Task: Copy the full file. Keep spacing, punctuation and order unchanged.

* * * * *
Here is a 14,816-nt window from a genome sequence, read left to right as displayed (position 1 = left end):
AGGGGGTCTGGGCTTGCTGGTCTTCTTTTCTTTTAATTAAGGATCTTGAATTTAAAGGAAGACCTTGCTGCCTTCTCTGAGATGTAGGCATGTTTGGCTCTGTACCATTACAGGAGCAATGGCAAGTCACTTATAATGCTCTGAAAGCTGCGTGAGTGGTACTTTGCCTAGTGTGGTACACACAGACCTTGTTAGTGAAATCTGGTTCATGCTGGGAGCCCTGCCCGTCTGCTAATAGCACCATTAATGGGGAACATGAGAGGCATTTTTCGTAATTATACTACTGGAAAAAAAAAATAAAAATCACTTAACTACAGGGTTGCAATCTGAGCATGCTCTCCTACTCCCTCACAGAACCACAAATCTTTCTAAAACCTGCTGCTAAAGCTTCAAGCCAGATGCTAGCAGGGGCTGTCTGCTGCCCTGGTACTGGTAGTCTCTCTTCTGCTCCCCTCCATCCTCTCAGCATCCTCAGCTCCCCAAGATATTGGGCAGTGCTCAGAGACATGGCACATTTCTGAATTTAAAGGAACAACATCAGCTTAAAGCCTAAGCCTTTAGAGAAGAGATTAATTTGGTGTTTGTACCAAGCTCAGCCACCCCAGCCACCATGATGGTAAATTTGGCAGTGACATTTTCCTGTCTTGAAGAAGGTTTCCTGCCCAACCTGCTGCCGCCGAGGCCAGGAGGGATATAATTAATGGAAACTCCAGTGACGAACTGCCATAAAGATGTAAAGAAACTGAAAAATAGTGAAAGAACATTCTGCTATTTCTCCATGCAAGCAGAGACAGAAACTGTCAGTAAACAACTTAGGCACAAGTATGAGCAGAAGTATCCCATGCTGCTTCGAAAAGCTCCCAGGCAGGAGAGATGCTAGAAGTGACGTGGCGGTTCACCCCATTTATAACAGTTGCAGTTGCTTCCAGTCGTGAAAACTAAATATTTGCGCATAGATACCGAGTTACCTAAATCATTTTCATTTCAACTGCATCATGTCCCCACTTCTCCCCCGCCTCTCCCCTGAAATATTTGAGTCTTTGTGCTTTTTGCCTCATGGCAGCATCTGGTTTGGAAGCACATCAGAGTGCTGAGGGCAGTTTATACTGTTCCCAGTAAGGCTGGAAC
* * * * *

Here is a 14,816-nt window from a genome sequence, read left to right as displayed (position 1 = left end):
AGGGGGTCTGGGCTTGCTGGTCTTCTTTTCTTTTAATTAAGGATCTTGAATTTAAAGGAAGACCTTGCTGCCTTCTCTGAGATGTAGGCATGTTTGGCTCTGTACCATTACAGGAGCAATGGCAAGTCACTTATAATGCTCTGAAAGCTGCGTGAGTGGTACTTTGCCTAGTGTGGTACACACAGACCTTGTTAGTGAAATCTGGTTCATGCTGGGAGCCCTGCCCGTCTGCTAATAGCACCATTAATGGGGAACATGAGAGGCATTTTTCGTAATTATACTACTGGAAAAAAAAAATAAAAATCACTTAACTACAGGGTTGCAATCTGAGCATGCTCTCCTACTCCCTCACAGAACCACAAATCTTTCTAAAACCTGCTGCTAAAGCTTCAAGCCAGATGCTAGCAGGGGCTGTCTGCTGCCCTGGTACTGGTAGTCTCTCTTCTGCTCCCCTCCATCCTCTCAGCATCCTCAGCTCCCCAAGATATTGGGCAGTGCTCAGAGACATGGCACATTTCTGAATTTAAAGGAACAACATCAGCTTAAAGCCTAAGCCTTTAGAGAAGAGATTAATTTGGTGTTTGTACCAAGCTCAGCCACCCCAGCCACCATGATGGTAAATTTGGCAGTGACATTTTCCTGTCTTGAAGAAGGTTTCCTGCCCAACCTGCTGCCGCCGAGGCCAGGAGGGATATAATTAATGGAAACTCCAGTGACGAACTGCCATAAAGATGTAAAGAAACTGAAAAATAGTGAAAGAACATTCTGCTATTTCTCCATGCAAGCAGAGACAGAAACTGTCAGTAAACAACTTAGGCACAAGTATGAGCAGAAGTATCCCATGCTGCTTCGAAAAGCTCCCAGGCAGGAGAGATGCTAGAAGTGACGTGGCGGTTCACCCCATTTATAACAGTTGCAGTTGCTTCCAGTCGTGAAAACTAAATATTTGCGCATAGATACCGAGTTACCTAAATCATTTTCATTTCAACTGCATCATGTCCCCACTTCTCCCCCGCCTCTCCCCTGAAATATTTGAGTCTTTGTGCTTTTTGCCTCATGGCAGCATCTGGTTTGGAAGCACATCAGAGTGCTGAGGGCAGTTTATACTGTTCCCAGTAAGGCTGGAAC